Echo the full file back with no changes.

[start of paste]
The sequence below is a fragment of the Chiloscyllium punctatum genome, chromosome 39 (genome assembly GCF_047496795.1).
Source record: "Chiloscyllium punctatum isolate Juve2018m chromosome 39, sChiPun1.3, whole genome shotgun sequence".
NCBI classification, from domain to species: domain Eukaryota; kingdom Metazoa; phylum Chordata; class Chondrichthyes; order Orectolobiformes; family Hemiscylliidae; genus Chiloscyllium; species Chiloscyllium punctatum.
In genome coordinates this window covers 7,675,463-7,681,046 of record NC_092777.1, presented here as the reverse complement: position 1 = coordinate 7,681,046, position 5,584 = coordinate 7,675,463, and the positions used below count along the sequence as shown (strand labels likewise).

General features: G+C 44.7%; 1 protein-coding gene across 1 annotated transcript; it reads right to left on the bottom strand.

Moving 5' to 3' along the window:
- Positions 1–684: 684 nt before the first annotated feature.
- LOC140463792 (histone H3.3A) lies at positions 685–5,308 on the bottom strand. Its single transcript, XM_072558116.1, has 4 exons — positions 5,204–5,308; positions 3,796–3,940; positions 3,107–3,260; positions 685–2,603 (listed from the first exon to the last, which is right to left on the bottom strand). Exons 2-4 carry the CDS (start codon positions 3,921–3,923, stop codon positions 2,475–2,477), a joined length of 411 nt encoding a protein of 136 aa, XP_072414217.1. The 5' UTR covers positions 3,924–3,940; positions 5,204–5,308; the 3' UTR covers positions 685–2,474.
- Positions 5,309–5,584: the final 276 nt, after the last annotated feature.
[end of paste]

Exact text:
The sequence below is a fragment of the Chiloscyllium punctatum genome, chromosome 39 (genome assembly GCF_047496795.1).
Source record: "Chiloscyllium punctatum isolate Juve2018m chromosome 39, sChiPun1.3, whole genome shotgun sequence".
NCBI classification, from domain to species: domain Eukaryota; kingdom Metazoa; phylum Chordata; class Chondrichthyes; order Orectolobiformes; family Hemiscylliidae; genus Chiloscyllium; species Chiloscyllium punctatum.
In genome coordinates this window covers 7,675,463-7,681,046 of record NC_092777.1, presented here as the reverse complement: position 1 = coordinate 7,681,046, position 5,584 = coordinate 7,675,463, and the positions used below count along the sequence as shown (strand labels likewise).

General features: G+C 44.7%; 1 protein-coding gene across 1 annotated transcript; it reads right to left on the bottom strand.

Moving 5' to 3' along the window:
- Positions 1–684: 684 nt before the first annotated feature.
- LOC140463792 (histone H3.3A) lies at positions 685–5,308 on the bottom strand. Its single transcript, XM_072558116.1, has 4 exons — positions 5,204–5,308; positions 3,796–3,940; positions 3,107–3,260; positions 685–2,603 (listed from the first exon to the last, which is right to left on the bottom strand). Exons 2-4 carry the CDS (start codon positions 3,921–3,923, stop codon positions 2,475–2,477), a joined length of 411 nt encoding a protein of 136 aa, XP_072414217.1. The 5' UTR covers positions 3,924–3,940; positions 5,204–5,308; the 3' UTR covers positions 685–2,474.
- Positions 5,309–5,584: the final 276 nt, after the last annotated feature.